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A longtooth grouper in a Nagoya aquarium has become so accustomed to humans that it now demands to be petted and have its teeth brushed by its keeper.

Named Futami No. 1, the meter-long fish at Port of Nagoya Public Aquarium swims up to its 35-year-old keeper, Hitoshi Okamoto, when he visits its tank.

“I’ve never seen a fish that has got used to humans this much,” Okamoto said.

Physical contact between the two began about a month after the fish was moved from an aquarium in Ise, Mie Prefecture, in 2014.

At first, the fish refused to eat. Okamoto tried poking its gums when it opened its mouth, which the fish appeared to enjoy, he said. The rare contact escalated to toothbrushing this year.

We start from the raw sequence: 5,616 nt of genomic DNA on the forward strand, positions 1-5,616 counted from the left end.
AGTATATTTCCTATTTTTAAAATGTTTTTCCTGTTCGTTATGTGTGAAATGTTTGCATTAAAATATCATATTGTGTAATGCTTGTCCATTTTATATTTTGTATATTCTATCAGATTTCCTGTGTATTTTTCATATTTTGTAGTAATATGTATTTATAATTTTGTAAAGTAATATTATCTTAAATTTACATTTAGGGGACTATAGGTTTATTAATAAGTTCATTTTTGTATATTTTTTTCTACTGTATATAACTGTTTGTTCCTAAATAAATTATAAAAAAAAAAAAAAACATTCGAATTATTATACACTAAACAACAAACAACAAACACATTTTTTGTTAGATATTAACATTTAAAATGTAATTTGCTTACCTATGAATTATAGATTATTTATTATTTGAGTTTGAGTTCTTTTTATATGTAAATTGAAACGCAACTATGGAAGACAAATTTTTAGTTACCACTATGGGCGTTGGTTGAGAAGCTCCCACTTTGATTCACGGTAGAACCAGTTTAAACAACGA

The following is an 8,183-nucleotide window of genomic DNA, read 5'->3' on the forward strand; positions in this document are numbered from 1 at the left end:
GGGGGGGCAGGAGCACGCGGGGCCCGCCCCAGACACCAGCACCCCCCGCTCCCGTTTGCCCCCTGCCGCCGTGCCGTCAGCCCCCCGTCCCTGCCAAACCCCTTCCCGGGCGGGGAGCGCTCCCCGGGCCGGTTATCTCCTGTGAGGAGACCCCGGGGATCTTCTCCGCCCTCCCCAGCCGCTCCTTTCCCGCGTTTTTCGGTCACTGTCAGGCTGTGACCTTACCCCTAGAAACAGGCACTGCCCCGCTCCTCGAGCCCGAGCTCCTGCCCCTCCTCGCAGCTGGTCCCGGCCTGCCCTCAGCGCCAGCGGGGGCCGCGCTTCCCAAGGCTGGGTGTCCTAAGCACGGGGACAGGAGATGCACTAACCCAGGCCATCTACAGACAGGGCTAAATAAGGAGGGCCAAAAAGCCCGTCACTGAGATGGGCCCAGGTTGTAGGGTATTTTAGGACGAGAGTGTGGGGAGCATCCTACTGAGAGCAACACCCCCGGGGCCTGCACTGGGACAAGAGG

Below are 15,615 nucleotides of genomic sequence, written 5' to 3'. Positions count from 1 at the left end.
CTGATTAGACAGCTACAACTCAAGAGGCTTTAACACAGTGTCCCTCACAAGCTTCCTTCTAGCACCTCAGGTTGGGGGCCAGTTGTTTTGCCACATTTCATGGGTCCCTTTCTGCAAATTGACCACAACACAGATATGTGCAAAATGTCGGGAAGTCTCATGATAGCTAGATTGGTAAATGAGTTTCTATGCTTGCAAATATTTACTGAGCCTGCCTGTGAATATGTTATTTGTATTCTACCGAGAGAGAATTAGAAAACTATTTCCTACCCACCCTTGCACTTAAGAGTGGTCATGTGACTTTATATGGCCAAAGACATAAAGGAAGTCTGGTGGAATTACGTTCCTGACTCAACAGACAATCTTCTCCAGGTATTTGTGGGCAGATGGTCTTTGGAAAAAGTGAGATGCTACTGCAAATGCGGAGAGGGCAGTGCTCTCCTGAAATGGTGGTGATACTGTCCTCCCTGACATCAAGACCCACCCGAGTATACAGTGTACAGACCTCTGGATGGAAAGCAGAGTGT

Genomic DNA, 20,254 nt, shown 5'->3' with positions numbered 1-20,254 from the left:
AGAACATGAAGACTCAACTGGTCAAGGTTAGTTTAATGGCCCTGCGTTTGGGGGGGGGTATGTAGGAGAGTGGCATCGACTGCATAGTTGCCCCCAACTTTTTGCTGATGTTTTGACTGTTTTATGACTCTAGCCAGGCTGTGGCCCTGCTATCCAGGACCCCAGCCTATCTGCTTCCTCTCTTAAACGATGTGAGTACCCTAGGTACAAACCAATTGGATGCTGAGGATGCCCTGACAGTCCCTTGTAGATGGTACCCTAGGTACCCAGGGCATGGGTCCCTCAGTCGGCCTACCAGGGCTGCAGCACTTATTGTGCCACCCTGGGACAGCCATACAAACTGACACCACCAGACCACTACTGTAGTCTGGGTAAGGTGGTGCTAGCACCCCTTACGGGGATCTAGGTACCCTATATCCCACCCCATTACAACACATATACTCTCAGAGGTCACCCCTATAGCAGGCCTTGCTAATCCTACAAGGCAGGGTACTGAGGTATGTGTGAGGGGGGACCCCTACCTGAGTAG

As the fish has sharp teeth, only Okamoto is allowed to touch it.

“The fish may have learned that it feels nice to be touched by human hands, just like it is touched by the fins of the bluestreak cleaner wrasse,” a small fish that cleanse longtooth groupers of parasites, said Tetsuo Kuwamura, a professor at Chukyo University who specializes in understanding fish behavior.

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